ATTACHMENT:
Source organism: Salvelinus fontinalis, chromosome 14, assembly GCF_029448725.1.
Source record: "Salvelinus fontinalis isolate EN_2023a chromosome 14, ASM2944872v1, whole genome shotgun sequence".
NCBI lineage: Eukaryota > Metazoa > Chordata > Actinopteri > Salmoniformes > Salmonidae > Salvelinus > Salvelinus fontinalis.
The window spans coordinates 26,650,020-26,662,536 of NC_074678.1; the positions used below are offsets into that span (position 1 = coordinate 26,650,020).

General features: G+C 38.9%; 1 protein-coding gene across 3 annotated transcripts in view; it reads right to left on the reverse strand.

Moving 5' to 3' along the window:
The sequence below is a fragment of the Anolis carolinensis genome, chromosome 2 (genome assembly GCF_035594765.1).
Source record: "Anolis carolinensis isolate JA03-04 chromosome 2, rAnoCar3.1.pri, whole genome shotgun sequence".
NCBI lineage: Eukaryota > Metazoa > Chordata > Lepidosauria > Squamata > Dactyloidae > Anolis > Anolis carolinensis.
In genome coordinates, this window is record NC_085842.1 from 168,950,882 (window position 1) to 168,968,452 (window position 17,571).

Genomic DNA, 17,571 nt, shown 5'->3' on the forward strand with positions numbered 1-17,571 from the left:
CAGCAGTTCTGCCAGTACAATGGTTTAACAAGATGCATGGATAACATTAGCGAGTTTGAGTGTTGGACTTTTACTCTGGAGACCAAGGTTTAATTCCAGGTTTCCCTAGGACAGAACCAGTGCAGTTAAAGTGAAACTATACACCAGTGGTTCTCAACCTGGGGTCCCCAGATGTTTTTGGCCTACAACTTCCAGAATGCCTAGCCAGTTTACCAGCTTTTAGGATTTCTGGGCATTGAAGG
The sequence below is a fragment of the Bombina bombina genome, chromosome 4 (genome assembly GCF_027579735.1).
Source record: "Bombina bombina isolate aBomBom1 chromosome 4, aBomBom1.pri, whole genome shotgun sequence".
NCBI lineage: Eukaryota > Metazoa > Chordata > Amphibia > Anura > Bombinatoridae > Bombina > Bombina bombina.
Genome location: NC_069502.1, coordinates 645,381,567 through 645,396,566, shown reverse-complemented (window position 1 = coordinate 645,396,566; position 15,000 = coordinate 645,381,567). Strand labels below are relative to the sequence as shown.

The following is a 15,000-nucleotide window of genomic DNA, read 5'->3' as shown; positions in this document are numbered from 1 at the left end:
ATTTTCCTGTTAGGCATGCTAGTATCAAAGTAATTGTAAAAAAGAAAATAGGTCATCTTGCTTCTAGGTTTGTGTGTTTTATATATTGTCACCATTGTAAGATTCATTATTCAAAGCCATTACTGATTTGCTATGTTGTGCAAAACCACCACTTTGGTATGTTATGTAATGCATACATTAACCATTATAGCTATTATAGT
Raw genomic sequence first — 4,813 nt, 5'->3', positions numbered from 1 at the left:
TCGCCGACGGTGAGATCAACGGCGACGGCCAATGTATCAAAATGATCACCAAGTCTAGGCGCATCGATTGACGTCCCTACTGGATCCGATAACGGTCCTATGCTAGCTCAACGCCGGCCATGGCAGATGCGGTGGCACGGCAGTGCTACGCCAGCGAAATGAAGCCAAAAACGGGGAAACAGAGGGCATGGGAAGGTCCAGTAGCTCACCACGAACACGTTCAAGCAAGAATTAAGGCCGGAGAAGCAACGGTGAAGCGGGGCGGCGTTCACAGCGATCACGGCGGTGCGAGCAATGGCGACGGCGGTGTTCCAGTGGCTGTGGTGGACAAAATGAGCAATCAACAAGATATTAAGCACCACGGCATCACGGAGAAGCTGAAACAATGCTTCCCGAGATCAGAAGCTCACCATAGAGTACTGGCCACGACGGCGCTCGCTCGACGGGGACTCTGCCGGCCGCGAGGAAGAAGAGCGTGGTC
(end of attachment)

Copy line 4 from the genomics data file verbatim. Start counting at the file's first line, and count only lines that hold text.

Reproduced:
The window spans coordinates 26,650,020-26,662,536 of NC_074678.1; the positions used below are offsets into that span (position 1 = coordinate 26,650,020).